Podgorica - Montenegrin human rights activist Aleksandar Sasa Zekovic was today denied information by the Supreme Court on whether or not it gave police a green light to put him under surveillance.
In a letter seen by Balkan Insight, court president Ratko Vukotic told Zekovic that national security concerns meant he could not know if the authorities were watching him or not.
Suspecting police were following him and tapping his phone, Zekovic first wrote to the Supreme Court on April 20 to ask if it had approved such measures. According to Montenegrin law, the Supreme Court is responsible for authorising police surveillance and phone-tapping.
Zekovic is well known for his investigations of alleged human rights violations, and earlier this February published accusations of police brutality during an arrest operation carried out last year. The September 2006 swoop, known as "Eagle flight", saw a number of Albanian men taken into custody on suspicion of terorism.
He said that, since then, he had suspected police were following him, as well as claiming to have received anonymous threats that details of his private life would be exposed if he did not stop talking about the case.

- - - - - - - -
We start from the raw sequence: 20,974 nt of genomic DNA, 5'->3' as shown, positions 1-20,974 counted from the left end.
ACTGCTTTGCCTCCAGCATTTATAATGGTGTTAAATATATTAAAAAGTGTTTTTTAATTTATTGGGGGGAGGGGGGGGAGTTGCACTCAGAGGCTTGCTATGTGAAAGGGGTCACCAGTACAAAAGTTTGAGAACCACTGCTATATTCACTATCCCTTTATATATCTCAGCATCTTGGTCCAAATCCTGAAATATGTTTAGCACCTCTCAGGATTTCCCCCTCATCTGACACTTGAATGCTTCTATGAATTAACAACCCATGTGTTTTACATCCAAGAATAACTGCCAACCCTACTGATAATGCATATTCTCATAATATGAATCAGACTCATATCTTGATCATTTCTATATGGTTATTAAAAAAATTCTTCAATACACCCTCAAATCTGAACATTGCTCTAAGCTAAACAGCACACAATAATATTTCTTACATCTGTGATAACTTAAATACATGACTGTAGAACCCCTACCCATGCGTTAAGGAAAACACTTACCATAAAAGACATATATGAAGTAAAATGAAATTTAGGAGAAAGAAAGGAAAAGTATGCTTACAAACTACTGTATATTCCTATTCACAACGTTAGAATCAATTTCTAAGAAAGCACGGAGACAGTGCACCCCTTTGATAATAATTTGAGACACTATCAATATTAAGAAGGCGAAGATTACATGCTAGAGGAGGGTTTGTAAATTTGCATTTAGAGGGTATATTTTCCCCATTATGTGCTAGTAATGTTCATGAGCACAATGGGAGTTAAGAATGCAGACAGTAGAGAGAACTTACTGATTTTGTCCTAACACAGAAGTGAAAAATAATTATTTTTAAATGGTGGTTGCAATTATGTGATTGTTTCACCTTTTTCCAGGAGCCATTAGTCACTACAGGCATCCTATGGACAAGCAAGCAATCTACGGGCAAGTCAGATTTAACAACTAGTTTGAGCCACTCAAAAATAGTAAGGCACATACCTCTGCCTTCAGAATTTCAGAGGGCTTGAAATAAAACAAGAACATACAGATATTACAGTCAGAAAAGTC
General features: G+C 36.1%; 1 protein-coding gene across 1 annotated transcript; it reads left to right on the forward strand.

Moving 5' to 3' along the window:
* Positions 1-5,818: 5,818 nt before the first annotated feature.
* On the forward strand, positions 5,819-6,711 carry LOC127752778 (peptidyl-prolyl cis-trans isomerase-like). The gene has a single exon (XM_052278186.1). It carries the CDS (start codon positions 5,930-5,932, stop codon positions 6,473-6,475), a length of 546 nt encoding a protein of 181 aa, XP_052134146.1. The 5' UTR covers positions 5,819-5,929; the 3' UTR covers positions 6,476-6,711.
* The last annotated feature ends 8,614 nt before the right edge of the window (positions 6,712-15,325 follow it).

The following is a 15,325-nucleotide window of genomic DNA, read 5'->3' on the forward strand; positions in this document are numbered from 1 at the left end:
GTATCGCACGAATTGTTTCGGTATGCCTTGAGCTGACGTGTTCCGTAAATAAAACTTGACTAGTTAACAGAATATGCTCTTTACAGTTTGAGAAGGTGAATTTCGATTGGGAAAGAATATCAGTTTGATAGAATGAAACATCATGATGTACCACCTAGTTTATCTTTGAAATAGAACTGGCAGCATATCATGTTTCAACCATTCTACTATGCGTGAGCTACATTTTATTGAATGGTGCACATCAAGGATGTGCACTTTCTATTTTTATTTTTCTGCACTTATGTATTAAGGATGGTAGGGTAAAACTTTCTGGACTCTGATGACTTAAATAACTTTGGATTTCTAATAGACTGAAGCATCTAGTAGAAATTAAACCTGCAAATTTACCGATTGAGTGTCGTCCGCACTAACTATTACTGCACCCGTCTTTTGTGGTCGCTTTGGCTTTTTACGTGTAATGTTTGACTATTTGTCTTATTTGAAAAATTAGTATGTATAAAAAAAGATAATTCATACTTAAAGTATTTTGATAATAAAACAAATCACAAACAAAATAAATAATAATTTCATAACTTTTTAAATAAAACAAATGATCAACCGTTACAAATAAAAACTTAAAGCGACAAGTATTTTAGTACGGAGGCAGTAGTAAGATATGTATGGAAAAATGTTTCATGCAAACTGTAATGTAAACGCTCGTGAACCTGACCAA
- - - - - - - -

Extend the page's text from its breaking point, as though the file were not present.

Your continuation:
Zekovic told Balkan Insight that police sources pointed the finger at officers close to police chief Veselin Veljovic, although adding they were acting without the latter’s support.
"I have been told these officers hate me and that I'm making problems for them in regard to the "Eagle flight" operation," he said. "Now, after this response from the Supreme Court, my suspicions that the police are involved are even stronger."
Police chief Veljovic has dismissed the allegations.
Zekovic has responded to his court rejection by writing to state prosecutor Vesna Medenica, asking her to confirm whether or not she ordered him to be put under surveillance.